Now if one’s conclusions are far from the norm, it would be wise and prudent to discuss the sugya and hash things out with another Talmud Chacham but if at the end of the day you still believe you are right you have to follow the halacha as you see it, not as others see it.


    I don’t agree. Talmidei chochomim deserve tremendous respect for their knowledge of Torah, and when they issue psak it should of course be followed. But when the shailah is complex, we should recognize that their psak is coming from their understanding of Torah– which is of course many times greater than our own– not from some ruach hakodesh based understanding of “what Hashem wants”. That is something no one can know. Obviously we need to act in accordance with Torah principles. But I think it is dangerous to teach hashkafa by saying “this is what Hashem wants”. Not only does it anthropomorphize Hashem, which should be avoided whenever possible, it can also lead to people asserting authority over other people under cover of the banner of Torah. Too often I have seen people say on the coffee room “do you really think this is what Hashem wants”? Well, how should I know what Hashem wants? How should YOU know, and how can you presume to tell me? Listen, I believe in emunas chochomim and da’as Torah. But don’t equate that with some vague, nebulous “what Hashem wants”, because even the biggest gadol in the world can’t possibly know what that is.


    DaasYochid: your statement is the crux of our difference. I don’t think that what you wrote binds anyone. I may believe that ONE Godol has that knowledge and therefore I follow him (the foundation of Hasidim) but why should it obligate anyone else? Is that belief binding? Am I a “kofer” if I don’t believe that?

    Without re-hashing old “machlokes” on WW2, what happened when the Gedolim did not anticipate crucial aspects of our lives?



    So then what is the dividing line?

    Is it not “things that Hashem wants us to conform our actions in a certain way?”

    Is it “things that I think I might know better than the rabbis?” Well, that applies to halacha as well. Like suppose I’ve decided I understand electricity better than the rabbis. Or that I understand medicine better than the rabbis, as relevant to halachic aspects of medicine.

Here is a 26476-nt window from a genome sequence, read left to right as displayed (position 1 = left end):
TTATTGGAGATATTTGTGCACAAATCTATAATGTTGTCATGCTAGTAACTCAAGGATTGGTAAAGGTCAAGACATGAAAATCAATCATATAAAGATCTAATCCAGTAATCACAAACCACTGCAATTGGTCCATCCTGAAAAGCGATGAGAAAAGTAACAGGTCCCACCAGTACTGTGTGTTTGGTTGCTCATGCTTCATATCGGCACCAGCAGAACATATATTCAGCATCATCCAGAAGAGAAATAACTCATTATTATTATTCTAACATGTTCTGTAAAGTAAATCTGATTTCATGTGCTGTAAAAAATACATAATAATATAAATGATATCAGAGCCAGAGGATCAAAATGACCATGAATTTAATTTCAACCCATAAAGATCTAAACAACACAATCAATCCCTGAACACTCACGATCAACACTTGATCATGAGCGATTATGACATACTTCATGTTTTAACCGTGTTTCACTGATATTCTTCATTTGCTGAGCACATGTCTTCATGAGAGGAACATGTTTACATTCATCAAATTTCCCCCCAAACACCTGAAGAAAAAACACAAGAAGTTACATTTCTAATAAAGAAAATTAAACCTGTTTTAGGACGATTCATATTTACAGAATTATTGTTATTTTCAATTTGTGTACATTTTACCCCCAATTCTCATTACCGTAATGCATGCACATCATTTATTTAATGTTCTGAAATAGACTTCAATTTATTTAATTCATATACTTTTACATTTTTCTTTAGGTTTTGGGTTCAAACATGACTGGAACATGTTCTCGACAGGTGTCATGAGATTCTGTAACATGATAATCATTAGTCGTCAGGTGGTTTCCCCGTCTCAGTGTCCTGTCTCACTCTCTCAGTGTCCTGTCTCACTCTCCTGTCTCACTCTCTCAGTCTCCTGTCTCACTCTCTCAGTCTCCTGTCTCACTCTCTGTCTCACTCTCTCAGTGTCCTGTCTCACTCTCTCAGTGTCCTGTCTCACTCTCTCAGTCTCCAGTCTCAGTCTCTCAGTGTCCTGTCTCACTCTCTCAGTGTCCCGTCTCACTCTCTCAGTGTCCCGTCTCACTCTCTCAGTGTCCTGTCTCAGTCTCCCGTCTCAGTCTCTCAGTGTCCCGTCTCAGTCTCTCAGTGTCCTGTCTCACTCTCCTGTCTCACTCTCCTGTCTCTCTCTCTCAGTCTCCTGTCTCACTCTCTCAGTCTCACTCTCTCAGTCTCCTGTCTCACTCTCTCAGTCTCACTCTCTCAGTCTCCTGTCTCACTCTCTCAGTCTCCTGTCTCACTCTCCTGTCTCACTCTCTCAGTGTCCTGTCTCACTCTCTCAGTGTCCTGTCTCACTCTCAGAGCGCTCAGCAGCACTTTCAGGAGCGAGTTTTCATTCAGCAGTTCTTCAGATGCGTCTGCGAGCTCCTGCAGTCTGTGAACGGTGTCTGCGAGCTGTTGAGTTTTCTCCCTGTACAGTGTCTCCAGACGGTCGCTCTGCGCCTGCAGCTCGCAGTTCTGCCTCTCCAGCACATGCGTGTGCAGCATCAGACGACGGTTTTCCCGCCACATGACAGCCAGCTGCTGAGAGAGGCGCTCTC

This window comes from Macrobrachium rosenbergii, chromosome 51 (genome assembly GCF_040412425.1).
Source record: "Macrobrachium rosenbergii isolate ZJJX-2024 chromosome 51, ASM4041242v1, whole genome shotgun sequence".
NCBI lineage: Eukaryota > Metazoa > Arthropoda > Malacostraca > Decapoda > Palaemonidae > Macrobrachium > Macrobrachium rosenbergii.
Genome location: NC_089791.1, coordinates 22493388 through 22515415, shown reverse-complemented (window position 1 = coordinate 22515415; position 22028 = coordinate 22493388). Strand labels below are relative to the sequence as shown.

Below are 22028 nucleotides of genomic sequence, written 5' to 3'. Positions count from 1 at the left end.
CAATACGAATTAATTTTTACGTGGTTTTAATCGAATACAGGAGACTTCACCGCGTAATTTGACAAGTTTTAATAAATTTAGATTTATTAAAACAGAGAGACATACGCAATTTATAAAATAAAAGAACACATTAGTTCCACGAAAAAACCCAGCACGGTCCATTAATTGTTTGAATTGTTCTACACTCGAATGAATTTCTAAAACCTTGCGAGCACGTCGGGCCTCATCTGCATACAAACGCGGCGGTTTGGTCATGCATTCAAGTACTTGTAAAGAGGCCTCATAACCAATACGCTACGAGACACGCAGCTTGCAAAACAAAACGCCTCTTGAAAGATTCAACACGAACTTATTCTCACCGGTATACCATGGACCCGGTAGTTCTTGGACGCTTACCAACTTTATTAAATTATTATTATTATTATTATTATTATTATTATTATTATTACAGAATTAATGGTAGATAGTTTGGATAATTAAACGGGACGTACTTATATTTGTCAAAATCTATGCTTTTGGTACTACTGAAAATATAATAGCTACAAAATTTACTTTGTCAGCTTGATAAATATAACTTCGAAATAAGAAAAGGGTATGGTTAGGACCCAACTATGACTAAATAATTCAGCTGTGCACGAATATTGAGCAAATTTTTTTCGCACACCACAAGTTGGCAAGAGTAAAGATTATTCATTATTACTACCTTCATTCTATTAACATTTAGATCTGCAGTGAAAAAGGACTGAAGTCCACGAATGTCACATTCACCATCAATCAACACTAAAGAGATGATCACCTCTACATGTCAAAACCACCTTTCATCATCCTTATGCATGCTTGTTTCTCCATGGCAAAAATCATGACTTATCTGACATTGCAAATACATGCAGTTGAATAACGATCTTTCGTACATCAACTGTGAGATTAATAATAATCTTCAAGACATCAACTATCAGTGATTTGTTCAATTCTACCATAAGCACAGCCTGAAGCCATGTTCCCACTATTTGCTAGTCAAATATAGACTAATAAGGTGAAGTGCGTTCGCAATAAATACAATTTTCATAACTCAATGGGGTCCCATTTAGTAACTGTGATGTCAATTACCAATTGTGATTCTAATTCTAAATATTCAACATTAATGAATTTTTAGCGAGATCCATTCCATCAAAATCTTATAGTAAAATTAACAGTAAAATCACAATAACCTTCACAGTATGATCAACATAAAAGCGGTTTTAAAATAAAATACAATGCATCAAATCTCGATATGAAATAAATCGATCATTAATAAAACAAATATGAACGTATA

I don’t see what you’re saying.


    Well it is nice to know that this discussion has gotten off to a good respectable start. I hope it remains that way.

    I have a question for you. How do you perceive the story of Purim? After all, Mordechai was not paskening on a specific Halacha. As we know the seudah of Achashverosh was Glatt Kosher (Mehadrin min HaMihadrin). Achashverosh did everything he could to accommodate the Jews to be there. What halacha did they transgress? EVERYBODY held that we needed to go in order to show good will to the King. Why then were they all chiyav misah?! According to you they transgressed nothing by not listening to Mordechai. They weren’t required to listen to him being that it was outside the realm of Halachah. So why a death sentence on their head?

    (incidentally, we see that most of Klal Yisrael messed up in Mitzrayim for not listening to Levi when told not to help out “build up the land”.)


    Rabbi Akiva held that Bar Kocha was the Moshiach and clearly he wasnt. The Jews listened to Rabbi Akiva and the punishment was severe (Total banishment from Aeola Capitola (The Romans kicked the jews out of jerusalem and renamed it Aeola Capitola) they romans lay waste to much of the land.


    Aha-I knew it! ROB, you did not look up the Michtav M’eliyahu I requested. He is writing to someone asking precisely your question.

    And are we communicating at all ? I wrote in the previous thread precisely what DY wrote here. Infallibility has NOTHING to do with this conversation. As I wrote there, we all heard krias haTorah this past week.

    And it is quite clear to many what was going on, and the solution not at all clear. There are very clear statements that certain Gedlom advised against emigration to America DESPITE the obvious dangers in Europe.


    I would assume that the question at the time of the Meraglim fits in the category we’re discussing here.

    Ramban questions why Klal Yisroel were wrong, if the majority of the spies (Gedolim all) were against ? In one answer, he says that the two that were for were clearly greater. [and he factors in Hashem’s original promise]

    Thus we see three rules:

    1. We must listen.

    2. We listen to majority.

    3. A recognized individual who is greater overrules the consensus of the majority of Gedolim.

    (And for both numbers 2 and 3, we must listen to the Charedi Gedolim today hands down. But that’s not the main point here)